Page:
By Ed Edelson
THURSDAY, July 17 (HealthDay News) -- Sleeping either too much or too little appears to heighten the risk of stroke, a new study finds.
And while the researchers said their findings can be applied only to the postmenopausal women in the study, other experts said the same relationship between sleep and stroke risk seems to be universal.
The study of more than 93,000 women found that those who regularly slept more than nine hours a night had a 60 percent to 70 percent higher risk of stroke than women sleeping seven hours.
The risk of stroke was 14 percent higher for women who regularly slept six hours or less, compared to those sleeping seven hours a night.
The study, to be published online July 18 in the journal Stroke, was led by Dr. Jiu-Chiuan Chen, an assistant professor of epidemiology at the University of North Carolina School of Public Health.
A number of studies have documented adverse effects of sleep deprivation, Chen said, and this report adds to that evidence.
"There have also been many studies showing a link between abnormally long sleep and an increased risk of cardiovascular disease and high blood pressure," he said.
Similar findings have been seen in studies of other groups of people, said Dr. Adnan I. Qureshi, professor of neurology, neurosurgery and radiology at the University of Minnesota Medical School, who has done some of those studies.
"If you sleep too much or sleep too little, it seems your risk of stroke goes up," said Qureshi. "This is not explained by traditional risk factors such as cholesterol levels or high blood pressure."
It isn't clear why sleep affects stroke risk, but there are several possible explanations, he said. One is that people who report long hours of sleep may have "ineffective sleep," because their periods of sleep are broken up by unnoticed wakenings, sometimes due to the breathing disorder called sleep apnea.
"Or you may be looking at a psychosocial profile," Qureshi said. "People who have depression tend to sleep longer."
As for too-brief sleep, "in experimental models, it has been shown that if you do not get enough sleep, the risk that you will die increases," he said. "Both sleep and the quality of sleep are important for survival."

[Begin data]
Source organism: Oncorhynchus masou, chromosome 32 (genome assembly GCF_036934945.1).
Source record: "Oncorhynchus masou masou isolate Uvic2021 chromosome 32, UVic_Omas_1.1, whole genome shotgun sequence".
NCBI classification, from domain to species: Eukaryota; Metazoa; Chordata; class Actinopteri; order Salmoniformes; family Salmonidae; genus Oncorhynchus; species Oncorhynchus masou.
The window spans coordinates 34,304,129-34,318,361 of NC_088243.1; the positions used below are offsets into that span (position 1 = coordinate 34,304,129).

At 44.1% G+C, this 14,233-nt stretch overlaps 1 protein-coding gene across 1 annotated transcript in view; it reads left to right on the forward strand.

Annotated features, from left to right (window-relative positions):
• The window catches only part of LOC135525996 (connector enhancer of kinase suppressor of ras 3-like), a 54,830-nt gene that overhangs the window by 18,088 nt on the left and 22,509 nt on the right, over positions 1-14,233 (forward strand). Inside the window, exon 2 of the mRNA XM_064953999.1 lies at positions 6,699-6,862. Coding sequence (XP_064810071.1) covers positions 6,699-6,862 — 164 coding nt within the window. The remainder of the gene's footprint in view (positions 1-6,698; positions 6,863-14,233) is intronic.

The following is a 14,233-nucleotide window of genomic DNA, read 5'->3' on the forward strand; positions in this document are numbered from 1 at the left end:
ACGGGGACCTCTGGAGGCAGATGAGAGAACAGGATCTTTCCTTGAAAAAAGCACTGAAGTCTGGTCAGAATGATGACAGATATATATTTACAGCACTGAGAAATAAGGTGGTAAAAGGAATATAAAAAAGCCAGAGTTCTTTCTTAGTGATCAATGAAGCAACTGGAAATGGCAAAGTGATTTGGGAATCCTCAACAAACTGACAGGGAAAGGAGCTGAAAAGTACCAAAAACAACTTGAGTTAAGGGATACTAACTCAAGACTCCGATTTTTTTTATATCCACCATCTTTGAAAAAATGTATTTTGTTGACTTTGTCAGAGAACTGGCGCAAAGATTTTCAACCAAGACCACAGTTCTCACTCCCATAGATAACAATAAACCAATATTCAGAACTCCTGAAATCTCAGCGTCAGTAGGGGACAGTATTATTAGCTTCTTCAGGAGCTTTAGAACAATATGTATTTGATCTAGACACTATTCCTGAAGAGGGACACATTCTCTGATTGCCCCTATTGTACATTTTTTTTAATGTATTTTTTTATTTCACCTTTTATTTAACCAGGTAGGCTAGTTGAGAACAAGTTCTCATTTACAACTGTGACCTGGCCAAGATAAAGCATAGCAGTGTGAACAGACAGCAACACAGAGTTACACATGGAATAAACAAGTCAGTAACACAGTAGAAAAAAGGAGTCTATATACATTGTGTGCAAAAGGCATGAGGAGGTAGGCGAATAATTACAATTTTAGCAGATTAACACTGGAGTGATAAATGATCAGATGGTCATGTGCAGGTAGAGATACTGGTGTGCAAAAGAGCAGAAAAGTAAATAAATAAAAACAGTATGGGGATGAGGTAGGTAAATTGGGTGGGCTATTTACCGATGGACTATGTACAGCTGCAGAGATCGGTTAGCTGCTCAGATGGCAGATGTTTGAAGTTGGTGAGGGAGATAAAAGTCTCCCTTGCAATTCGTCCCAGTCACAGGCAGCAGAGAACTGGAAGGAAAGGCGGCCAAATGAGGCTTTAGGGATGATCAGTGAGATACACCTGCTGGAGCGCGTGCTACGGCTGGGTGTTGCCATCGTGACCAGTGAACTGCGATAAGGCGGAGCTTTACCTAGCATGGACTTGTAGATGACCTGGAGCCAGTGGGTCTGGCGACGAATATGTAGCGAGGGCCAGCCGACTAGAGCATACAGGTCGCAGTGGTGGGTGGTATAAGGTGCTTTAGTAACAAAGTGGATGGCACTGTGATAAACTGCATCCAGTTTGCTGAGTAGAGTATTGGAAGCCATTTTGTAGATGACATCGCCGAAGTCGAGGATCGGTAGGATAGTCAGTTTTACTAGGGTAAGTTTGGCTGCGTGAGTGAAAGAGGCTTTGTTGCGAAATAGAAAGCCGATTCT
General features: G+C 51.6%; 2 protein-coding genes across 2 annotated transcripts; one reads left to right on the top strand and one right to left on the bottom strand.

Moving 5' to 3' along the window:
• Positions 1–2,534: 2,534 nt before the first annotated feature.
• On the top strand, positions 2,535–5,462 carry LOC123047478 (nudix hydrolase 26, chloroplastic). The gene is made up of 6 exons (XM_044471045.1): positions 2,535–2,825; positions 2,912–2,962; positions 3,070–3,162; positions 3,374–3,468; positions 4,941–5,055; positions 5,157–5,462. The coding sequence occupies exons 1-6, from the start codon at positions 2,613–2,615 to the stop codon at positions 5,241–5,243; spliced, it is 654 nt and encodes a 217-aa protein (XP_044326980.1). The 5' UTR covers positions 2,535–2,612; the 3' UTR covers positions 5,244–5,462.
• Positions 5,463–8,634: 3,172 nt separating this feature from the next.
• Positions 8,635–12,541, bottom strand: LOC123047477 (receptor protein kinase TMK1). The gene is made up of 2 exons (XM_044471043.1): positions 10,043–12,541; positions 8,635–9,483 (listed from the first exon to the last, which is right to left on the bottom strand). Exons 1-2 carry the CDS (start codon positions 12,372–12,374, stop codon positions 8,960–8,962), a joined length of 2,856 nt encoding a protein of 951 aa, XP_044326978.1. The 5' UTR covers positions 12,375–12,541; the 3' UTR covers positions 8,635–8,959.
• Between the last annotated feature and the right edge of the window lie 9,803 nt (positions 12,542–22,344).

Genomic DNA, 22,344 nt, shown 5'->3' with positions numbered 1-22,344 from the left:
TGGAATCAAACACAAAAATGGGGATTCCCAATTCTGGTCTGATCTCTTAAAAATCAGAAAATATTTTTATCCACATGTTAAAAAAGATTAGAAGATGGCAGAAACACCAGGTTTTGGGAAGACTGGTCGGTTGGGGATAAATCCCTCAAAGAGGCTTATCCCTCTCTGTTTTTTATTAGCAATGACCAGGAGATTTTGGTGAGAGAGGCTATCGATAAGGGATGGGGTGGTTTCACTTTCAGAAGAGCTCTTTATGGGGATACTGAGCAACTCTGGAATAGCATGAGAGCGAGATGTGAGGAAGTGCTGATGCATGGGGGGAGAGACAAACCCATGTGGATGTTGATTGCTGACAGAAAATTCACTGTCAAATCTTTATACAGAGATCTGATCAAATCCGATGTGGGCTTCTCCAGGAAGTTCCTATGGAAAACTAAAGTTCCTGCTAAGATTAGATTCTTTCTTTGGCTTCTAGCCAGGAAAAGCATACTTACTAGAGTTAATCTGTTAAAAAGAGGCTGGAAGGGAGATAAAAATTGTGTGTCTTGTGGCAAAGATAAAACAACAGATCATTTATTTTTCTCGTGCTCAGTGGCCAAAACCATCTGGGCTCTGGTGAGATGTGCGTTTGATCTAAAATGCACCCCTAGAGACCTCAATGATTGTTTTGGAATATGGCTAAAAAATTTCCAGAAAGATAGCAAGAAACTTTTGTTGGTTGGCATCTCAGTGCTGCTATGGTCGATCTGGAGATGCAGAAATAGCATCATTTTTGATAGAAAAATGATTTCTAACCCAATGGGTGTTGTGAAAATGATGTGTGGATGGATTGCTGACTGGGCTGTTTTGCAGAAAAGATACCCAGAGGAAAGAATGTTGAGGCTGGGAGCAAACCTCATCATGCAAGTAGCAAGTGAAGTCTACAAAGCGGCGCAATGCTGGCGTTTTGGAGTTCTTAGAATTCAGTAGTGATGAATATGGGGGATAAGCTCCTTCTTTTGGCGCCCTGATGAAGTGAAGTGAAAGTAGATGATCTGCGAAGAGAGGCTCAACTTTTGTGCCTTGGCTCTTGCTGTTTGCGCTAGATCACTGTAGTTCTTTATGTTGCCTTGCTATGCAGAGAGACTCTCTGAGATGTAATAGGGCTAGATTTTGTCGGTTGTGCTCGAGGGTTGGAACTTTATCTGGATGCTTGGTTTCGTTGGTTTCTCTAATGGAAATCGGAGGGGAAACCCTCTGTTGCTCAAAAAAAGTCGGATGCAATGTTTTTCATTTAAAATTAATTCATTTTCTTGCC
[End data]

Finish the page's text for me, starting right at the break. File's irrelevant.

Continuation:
There might be some factors specific to postmenopausal women, said Sylvia Wassertheil-Smoller, head of the division of epidemiology at Albert Einstein College of Medicine in New York City.
"Women who sleep less than six hours, all kinds of things happen to the hormonal system," she said. "Lots of studies clearly show that it is detrimental, that lots of stress hormones get released."
And sleeping longer than normal might be related to depression, Wassertheil-Smoller said, in agreement with Qureshi.
"People who are depressed tend to sleep longer," she said. "Depression is related to an increased risk of cardiovascular disease and stroke."
Simply setting the clock to sleep an allotted amount of hours is not a solution to the problem, Wassertheil-Smoller said. "If a woman is not sleeping long enough, she can try stress reduction and other methods to get more sleep," she said. "If a woman is habitually sleeping more than nine hours, she can discuss it with her doctor. She should also act to lower the known risk factors for stroke, especially high blood pressure."
To learn more about the importance of sleep, visit the National Sleep Foundation.
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